This study is focused on investigating some of the key issues that face female ELTs in Qatar, as they experience rapid change within the profession. For example, previously, teaching practices in Qatar were more teacher-centred and now they have become more student-centred [12,13]. The increasing influence of technological development is also important as it leads to the development of new teaching methods [14,15,16]. In response to these developments, a teacher has to perform diverse roles, such as those of facilitator, mentor, and guide to the students [14]. This means that they have to continually update their teaching methods, a key aspect of their professional development [14,16]. As a consequence, teachers may feel that they need to keep re-imagining their sense of professional identity and subject mastery [17].
The issues surrounding female English teachers in Qatar are made more complex by the fact that most of them are from different countries with different backgrounds, training and experiences. The State of Qatar is an independent state, located in Western Asia, which occupies around 11,571 km2 (a small fraction of the Arabian Peninsula). Compared to other countries, Qatar is considered to be a small country with a population of only 2.900 million, the majority of whom are foreigners, with Qatari citizens only making up approximately 12 percent of the inhabitants [18].
In summary, it appears that there is a lack of research regarding the development of ELTs in the Qatari context [19]. Moreover, there is lack of understanding and consideration of how female English language teachers experience CPD within their career [20,21,22]. Therefore, this study aimed to address this key gap in knowledge. The significance of this study is not limited to addressing a gap in the research literature; equally important are the practical implications of such research on policy design and implementation.
Following this introduction, the article is organised into four sections. First, we discuss the concept of continuing professional development and identify some of the underlying theories associated with it. Then, we outline the methodological choices that were taken in this study. Subsequently, we present and discuss our findings and finally conclude with the implications of our study and suggestions for future research.

2. Theoretical Framework

The study presented here is framed by two underlying theories related to the core concept of continuing professional development, namely reflective practice and professional knowledge.

2.1. Continuing Professional Development

There are a number of different definitions of CPD, which are related to different aspects of professional life and to the context and the purpose that it serves. In this study, in line with [23], CPD is viewed as holistic and includes all formal and informal learning experiences throughout a person’s career. Concurring with this viewpoint, we found Day’s definition especially helpful:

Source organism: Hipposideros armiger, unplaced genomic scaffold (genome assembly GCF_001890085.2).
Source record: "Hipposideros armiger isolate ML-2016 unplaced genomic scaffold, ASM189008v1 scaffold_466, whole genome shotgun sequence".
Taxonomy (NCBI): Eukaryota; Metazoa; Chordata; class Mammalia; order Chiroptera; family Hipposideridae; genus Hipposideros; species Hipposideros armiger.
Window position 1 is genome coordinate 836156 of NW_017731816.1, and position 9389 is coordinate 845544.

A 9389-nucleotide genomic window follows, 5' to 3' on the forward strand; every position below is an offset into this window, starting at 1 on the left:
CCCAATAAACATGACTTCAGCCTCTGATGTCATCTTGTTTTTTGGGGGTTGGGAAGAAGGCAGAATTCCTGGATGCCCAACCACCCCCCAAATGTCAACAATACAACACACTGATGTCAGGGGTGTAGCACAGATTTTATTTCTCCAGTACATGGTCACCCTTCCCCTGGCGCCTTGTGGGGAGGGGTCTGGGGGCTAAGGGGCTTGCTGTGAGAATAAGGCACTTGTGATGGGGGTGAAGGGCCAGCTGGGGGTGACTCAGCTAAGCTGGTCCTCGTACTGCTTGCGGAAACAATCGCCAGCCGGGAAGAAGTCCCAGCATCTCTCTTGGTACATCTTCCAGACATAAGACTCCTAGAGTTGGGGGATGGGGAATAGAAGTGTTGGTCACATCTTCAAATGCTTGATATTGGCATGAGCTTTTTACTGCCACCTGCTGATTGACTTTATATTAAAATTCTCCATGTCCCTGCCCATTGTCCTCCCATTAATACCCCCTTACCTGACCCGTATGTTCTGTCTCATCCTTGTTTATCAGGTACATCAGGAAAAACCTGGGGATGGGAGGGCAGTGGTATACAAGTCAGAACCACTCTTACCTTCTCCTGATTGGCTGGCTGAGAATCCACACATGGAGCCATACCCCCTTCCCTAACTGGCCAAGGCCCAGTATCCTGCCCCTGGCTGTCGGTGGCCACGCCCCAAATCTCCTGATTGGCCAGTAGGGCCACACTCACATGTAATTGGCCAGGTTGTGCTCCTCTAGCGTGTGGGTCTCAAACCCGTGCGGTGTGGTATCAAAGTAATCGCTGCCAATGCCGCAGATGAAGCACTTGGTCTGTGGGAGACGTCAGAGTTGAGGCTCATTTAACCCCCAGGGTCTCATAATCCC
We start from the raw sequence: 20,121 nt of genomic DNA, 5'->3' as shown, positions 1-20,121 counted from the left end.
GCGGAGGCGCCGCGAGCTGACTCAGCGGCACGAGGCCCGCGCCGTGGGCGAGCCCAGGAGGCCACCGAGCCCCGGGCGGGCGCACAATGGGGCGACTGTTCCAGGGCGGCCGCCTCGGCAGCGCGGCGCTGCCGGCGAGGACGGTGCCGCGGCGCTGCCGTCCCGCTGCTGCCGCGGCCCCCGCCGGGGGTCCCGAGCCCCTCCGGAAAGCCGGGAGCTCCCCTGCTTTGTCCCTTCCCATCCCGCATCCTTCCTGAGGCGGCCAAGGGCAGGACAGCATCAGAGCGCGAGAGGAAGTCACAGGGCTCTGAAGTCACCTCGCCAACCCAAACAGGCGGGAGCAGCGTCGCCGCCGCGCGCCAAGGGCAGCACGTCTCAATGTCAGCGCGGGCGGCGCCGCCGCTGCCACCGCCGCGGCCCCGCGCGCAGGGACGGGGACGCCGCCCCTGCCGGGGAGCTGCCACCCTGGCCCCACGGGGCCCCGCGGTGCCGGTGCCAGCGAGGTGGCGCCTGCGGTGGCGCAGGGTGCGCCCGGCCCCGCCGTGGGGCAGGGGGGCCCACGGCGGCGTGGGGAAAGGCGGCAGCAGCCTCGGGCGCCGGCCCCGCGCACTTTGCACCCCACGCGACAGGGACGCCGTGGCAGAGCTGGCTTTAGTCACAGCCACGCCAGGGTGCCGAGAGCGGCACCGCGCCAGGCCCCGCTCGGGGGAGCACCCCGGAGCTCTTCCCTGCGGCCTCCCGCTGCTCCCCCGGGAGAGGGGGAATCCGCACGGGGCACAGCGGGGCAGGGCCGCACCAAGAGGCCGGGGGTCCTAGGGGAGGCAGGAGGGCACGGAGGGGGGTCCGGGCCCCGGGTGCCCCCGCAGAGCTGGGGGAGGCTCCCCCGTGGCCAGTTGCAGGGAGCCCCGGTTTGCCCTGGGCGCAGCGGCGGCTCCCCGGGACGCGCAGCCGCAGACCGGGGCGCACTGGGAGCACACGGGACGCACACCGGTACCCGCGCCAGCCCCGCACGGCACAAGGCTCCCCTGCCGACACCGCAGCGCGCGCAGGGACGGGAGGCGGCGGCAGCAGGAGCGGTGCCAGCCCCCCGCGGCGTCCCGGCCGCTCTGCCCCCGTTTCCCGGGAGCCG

Professional development consists of all-natural learning experiences and those conscious and planned activities which are intended to be of direct or indirect benefit to the individual, group or school which contributes, through these, to the quality of education in the classroom. It is the process by which, alone and with others, teachers review, renew and extend their commitment as change agents to the moral purpose of teaching; and by which they acquire and develop critically the knowledge, skills and emotional intelligence essential to good professional thinking, planning, and practice with children, young people and colleagues throughout each phase of their learning lives [24].
In the past, researchers and policymakers have worked to find out how to help students develop a profound knowledge of content, meaningful contexts, and communities’ involvement. However, they have paid less attention to teachers’ education or to how teachers learn [25]. More recently, however, it has been recognised that professional development programs are an important aspect of individual and institutional growth and that there is a need for more research into such programs in different national settings, especially developing countries, to explore emerging key issues and how these may be affected by cultural differences between countries [10]. For example, as most research has been undertaken in Western contexts, frameworks and issues arising from this work that may be used to design and implement development programs elsewhere may not be suitable or easily transferable. In other words, it is important to explore the cultural context within which teachers are working before attempting to adopt or implement frameworks and policies that have been developed from very different settings [26].

2.1.1. Reflective Practice